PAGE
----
Also, I would argue the usefulness of coolfactor’s definition. If a threat is in the public, I don’t care so much if the vendor knows about it as much as I care if there’s a patch. Likewise, once a threat is announced, the vendor would know about it, thus any announcement of a zero-day threat becomes an oxymoron.

            1. Even Wikipedia isn’t being clear here. What are we supposed to make of this sentence?

              It is called a “zero-day” because the programmer has had zero days to fix the flaw (in other words, a patch is not available).

              Saying ‘a patch is not available’ is, for me the entire point of calling it a zero-day. I don’t agree with throwing in the concept that the developer has had ‘zero days’ to patch it.

              But note that I’m an observer attempting to make sense of everything I experience. If there is a colliding pair of ‘zero-day’ definitions, I just get to watch. All I know is that Dan Goodin, whom I respect immensely, is using ‘zero-day’ as I have learned to use it in my travels.

            2. I think what Wikipedia is getting at is more clear after the next sentence, and that is once the patch is available, it’s no longer zero-day. IOW, it doesn’t become zero-day once the vendor knows about it.

            3. Obsessing On Topic: FireEye is a security company recently made famous for having identified the server network and POS infections at Target which were entirely ignored until over 100 million user accounts had been stolen. Good on FireEye, bad on stupid Target.

              Here is what FireEye has to say about zero-days:

              When it comes to “zero-days,” there is much room for confusion in terms of definition and priority. At FireEye, we follow the industry-standard term of “zero-day attacks.” This term is defined as software or hardware vulnerabilities that have been exploited by an attacker where there is no prior knowledge of the flaw in the general information security community, and, therefore, no vendor fix or software patch available for it.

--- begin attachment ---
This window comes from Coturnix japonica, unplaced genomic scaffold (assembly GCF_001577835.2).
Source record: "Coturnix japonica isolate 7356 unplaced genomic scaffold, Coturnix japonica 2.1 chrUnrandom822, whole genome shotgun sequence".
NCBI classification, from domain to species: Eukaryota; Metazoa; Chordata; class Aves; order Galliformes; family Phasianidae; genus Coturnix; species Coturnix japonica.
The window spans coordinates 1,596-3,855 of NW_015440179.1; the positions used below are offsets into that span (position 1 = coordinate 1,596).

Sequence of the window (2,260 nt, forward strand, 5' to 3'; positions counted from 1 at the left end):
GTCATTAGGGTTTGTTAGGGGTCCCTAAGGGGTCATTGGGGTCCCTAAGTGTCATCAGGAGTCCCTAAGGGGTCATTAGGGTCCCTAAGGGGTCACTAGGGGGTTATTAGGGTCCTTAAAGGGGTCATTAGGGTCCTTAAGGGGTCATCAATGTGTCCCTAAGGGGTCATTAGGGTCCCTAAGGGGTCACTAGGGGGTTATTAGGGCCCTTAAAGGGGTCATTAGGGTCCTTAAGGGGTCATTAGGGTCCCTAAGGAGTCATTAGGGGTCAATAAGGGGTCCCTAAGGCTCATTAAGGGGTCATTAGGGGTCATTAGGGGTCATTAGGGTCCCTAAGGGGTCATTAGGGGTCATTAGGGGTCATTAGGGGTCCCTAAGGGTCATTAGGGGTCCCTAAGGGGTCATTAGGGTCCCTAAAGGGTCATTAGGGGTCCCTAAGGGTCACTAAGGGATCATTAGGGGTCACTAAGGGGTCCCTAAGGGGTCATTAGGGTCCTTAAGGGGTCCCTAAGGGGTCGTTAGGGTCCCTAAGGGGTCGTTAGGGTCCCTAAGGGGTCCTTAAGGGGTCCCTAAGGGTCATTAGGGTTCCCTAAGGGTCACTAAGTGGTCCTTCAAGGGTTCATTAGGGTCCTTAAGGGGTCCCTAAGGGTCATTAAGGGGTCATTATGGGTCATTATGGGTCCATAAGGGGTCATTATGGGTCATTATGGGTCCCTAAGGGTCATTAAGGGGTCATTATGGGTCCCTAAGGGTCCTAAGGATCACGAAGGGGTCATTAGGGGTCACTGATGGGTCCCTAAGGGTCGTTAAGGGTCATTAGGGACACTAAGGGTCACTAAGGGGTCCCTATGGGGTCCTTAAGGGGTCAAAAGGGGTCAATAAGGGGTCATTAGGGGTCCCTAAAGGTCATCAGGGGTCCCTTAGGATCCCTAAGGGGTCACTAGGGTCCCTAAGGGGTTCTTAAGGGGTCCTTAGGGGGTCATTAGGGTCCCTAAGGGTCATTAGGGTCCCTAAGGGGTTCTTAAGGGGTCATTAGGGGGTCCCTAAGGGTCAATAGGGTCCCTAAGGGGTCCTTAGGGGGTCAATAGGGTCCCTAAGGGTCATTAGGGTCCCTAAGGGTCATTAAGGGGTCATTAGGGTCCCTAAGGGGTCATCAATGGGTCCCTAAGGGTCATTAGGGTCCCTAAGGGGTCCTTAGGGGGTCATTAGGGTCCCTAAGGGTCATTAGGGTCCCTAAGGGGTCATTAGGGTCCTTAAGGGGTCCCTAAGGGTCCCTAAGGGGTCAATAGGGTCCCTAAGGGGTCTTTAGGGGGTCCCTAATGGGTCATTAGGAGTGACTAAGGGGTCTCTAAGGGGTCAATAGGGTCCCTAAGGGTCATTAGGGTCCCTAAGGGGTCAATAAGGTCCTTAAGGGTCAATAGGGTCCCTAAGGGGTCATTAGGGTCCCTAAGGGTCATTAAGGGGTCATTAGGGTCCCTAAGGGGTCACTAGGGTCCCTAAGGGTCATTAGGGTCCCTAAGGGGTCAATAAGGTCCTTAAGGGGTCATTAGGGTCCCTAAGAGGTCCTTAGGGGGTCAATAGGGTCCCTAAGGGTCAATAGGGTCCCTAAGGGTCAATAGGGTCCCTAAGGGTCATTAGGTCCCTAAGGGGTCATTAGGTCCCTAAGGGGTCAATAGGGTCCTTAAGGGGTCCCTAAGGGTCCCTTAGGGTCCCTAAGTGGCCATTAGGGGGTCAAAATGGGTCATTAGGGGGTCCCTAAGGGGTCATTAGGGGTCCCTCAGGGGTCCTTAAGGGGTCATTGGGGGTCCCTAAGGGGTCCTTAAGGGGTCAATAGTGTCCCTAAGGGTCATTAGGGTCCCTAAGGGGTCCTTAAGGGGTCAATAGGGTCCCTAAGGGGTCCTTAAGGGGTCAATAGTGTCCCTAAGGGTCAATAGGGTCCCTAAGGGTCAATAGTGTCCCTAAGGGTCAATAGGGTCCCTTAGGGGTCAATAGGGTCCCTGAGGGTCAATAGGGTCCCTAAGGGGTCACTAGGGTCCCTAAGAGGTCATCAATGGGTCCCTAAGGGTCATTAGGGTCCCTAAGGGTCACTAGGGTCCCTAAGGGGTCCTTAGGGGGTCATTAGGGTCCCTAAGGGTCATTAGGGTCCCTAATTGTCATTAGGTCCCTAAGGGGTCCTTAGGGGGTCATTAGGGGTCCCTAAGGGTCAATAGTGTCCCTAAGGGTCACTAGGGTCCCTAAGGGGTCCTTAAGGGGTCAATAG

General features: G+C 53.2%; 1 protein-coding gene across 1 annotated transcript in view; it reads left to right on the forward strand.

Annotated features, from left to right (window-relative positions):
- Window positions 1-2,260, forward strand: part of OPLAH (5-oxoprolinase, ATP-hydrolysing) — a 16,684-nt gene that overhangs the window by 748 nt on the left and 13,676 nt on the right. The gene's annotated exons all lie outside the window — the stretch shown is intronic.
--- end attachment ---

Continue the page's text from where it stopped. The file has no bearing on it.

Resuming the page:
This follows what I’ve been taught about zero-days. But as they point out: confusion.

              https://www.fireeye.com/blog/executive-perspective/2014/04/zero-day-attacks-are-not-the-same-as-zero-day-vulnerabilities.html

            4. I should also be a total snothead and point out that if Apple had managed to patch these security holes in 90 days, as they certainly should have, we wouldn’t be discussing this at all.
              *Boot In Apple’s Arse*

      2. I understood Google’s Project Zero to be looking out for vulnerabilities in many software/hardware sources. It would be highly myopic to think that they are only focused on discovering vulnerabilities in other companies products. It’s probably only making news because it’s something to do with Apple and knocking on their reputation for being bug/malware free. (or at least to the poiint of being negligible)

        1. EXACTLY. Google has been pulling the same crap on Microsoft and other software vendors. There was a big brouhaha last week when Google revealed a series of Microsoft vulnerabilities 90 days after Microsoft had been informed. Now they get to play the same game with Apple.

          Google fiddles while Android security BURNS. Idiotic. 😛

  2. “And since the disclosures contain proof-of-concept exploit code, they provide enough technical detail for experienced hackers to write malicious attacks that target the previously unknown vulnerabilities.”
    Gee…thanks Google, that’s just dandy.